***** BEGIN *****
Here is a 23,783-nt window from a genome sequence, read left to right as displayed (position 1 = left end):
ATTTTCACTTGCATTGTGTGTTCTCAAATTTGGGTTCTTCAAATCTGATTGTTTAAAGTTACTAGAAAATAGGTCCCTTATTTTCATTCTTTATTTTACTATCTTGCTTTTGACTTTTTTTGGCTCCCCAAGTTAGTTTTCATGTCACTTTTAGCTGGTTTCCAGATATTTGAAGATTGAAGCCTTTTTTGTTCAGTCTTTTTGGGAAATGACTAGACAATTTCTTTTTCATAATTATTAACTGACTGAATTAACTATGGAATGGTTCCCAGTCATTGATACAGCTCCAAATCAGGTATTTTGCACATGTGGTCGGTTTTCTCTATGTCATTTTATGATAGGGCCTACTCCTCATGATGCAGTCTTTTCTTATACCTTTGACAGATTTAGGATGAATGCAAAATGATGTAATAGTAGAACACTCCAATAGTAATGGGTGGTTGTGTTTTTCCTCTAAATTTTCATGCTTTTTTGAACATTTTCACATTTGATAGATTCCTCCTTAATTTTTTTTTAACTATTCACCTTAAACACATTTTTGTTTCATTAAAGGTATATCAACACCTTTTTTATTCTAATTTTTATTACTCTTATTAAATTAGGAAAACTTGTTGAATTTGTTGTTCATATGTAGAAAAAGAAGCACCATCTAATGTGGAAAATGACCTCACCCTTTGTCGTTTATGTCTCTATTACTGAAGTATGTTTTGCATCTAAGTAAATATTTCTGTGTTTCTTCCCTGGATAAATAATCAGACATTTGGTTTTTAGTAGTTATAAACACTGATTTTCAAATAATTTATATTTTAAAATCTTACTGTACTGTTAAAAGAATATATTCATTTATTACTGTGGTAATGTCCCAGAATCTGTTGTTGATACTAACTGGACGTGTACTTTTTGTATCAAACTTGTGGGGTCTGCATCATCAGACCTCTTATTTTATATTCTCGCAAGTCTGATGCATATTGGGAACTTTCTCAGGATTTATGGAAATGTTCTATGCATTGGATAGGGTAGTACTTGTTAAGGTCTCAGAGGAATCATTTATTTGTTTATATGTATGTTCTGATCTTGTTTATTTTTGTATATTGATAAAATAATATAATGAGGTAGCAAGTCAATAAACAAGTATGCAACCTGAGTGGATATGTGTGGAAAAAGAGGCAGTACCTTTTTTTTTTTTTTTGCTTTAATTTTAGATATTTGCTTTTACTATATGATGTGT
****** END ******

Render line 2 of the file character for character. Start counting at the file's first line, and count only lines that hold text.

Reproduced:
ATTTTCACTTGCATTGTGTGTTCTCAAATTTGGGTTCTTCAAATCTGATTGTTTAAAGTTACTAGAAAATAGGTCCCTTATTTTCATTCTTTATTTTACTATCTTGCTTTTGACTTTTTTTGGCTCCCCAAGTTAGTTTTCATGTCACTTTTAGCTGGTTTCCAGATATTTGAAGATTGAAGCCTTTTTTGTTCAGTCTTTTTGGGAAATGACTAGACAATTTCTTTTTCATAATTATTAACTGACTGAATTAACTATGGAATGGTTCCCAGTCATTGATACAGCTCCAAATCAGGTATTTTGCACATGTGGTCGGTTTTCTCTATGTCATTTTATGATAGGGCCTACTCCTCATGATGCAGTCTTTTCTTATACCTTTGACAGATTTAGGATGAATGCAAAATGATGTAATAGTAGAACACTCCAATAGTAATGGGTGGTTGTGTTTTTCCTCTAAATTTTCATGCTTTTTTGAACATTTTCACATTTGATAGATTCCTCCTTAATTTTTTTTTAACTATTCACCTTAAACACATTTTTGTTTCATTAAAGGTATATCAACACCTTTTTTATTCTAATTTTTATTACTCTTATTAAATTAGGAAAACTTGTTGAATTTGTTGTTCATATGTAGAAAAAGAAGCACCATCTAATGTGGAAAATGACCTCACCCTTTGTCGTTTATGTCTCTATTACTGAAGTATGTTTTGCATCTAAGTAAATATTTCTGTGTTTCTTCCCTGGATAAATAATCAGACATTTGGTTTTTAGTAGTTATAAACACTGATTTTCAAATAATTTATATTTTAAAATCTTACTGTACTGTTAAAAGAATATATTCATTTATTACTGTGGTAATGTCCCAGAATCTGTTGTTGATACTAACTGGACGTGTACTTTTTGTATCAAACTTGTGGGGTCTGCATCATCAGACCTCTTATTTTATATTCTCGCAAGTCTGATGCATATTGGGAACTTTCTCAGGATTTATGGAAATGTTCTATGCATTGGATAGGGTAGTACTTGTTAAGGTCTCAGAGGAATCATTTATTTGTTTATATGTATGTTCTGATCTTGTTTATTTTTGTATATTGATAAAATAATATAATGAGGTAGCAAGTCAATAAACAAGTATGCAACCTGAGTGGATATGTGTGGAAAAAGAGGCAGTACCTTTTTTTTTTTTTTTGCTTTAATTTTAGATATTTGCTTTTACTATATGATGTGT